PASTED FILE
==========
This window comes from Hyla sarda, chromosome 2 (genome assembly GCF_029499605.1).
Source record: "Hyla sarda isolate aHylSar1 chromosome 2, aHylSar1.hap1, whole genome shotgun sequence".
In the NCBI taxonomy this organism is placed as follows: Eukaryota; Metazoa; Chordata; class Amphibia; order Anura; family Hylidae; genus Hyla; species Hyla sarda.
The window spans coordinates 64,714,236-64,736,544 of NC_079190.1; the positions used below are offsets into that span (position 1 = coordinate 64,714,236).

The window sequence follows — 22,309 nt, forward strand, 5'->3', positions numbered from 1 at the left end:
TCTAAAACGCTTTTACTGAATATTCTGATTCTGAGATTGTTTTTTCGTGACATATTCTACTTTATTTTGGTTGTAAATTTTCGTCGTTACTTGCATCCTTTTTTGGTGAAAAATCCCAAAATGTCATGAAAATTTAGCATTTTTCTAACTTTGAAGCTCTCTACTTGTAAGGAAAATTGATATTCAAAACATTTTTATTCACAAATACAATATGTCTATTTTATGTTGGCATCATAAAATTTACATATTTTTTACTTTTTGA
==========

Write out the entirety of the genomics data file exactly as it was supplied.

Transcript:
This window comes from Hyla sarda, chromosome 2 (genome assembly GCF_029499605.1).
Source record: "Hyla sarda isolate aHylSar1 chromosome 2, aHylSar1.hap1, whole genome shotgun sequence".
In the NCBI taxonomy this organism is placed as follows: Eukaryota; Metazoa; Chordata; class Amphibia; order Anura; family Hylidae; genus Hyla; species Hyla sarda.
The window spans coordinates 64,714,236-64,736,544 of NC_079190.1; the positions used below are offsets into that span (position 1 = coordinate 64,714,236).

The window sequence follows — 22,309 nt, forward strand, 5'->3', positions numbered from 1 at the left end:
TCTAAAACGCTTTTACTGAATATTCTGATTCTGAGATTGTTTTTTCGTGACATATTCTACTTTATTTTGGTTGTAAATTTTCGTCGTTACTTGCATCCTTTTTTGGTGAAAAATCCCAAAATGTCATGAAAATTTAGCATTTTTCTAACTTTGAAGCTCTCTACTTGTAAGGAAAATTGATATTCAAAACATTTTTATTCACAAATACAATATGTCTATTTTATGTTGGCATCATAAAATTTACATATTTTTTACTTTTTGA